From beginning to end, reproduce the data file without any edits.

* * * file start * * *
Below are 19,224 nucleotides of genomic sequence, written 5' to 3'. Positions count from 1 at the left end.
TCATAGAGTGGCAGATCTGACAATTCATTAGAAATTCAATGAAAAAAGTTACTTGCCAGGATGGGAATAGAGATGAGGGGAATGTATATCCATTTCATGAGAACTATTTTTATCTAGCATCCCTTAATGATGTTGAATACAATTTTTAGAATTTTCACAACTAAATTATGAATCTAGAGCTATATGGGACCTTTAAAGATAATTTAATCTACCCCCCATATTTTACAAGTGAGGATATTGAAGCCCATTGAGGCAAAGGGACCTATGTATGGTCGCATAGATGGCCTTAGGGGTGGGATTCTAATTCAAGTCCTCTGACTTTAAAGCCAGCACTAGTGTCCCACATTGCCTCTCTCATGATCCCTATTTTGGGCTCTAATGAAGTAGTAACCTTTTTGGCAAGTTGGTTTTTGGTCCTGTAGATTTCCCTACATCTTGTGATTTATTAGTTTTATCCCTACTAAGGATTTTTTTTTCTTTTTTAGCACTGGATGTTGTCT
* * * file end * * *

Below are 19,224 nucleotides of genomic sequence, written 5' to 3'. Positions count from 1 at the left end.
TCATAGAGTGGCAGATCTGACAATTCATTAGAAATTCAATGAAAAAAGTTACTTGCCAGGATGGGAATAGAGATGAGGGGAATGTATATCCATTTCATGAGAACTATTTTTATCTAGCATCCCTTAATGATGTTGAATACAATTTTTAGAATTTTCACAACTAAATTATGAATCTAGAGCTATATGGGACCTTTAAAGATAATTTAATCTACCCCCCATATTTTACAAGTGAGGATATTGAAGCCCATTGAGGCAAAGGGACCTATGTATGGTCGCATAGATGGCCTTAGGGGTGGGATTCTAATTCAAGTCCTCTGACTTTAAAGCCAGCACTAGTGTCCCACATTGCCTCTCTCATGATCCCTATTTTGGGCTCTAATGAAGTAGTAACCTTTTTGGCAAGTTGGTTTTTGGTCCTGTAGATTTCCCTACATCTTGTGATTTATTAGTTTTATCCCTACTAAGGATTTTTTTTTCTTTTTTAGCACTGGATGTTGTCT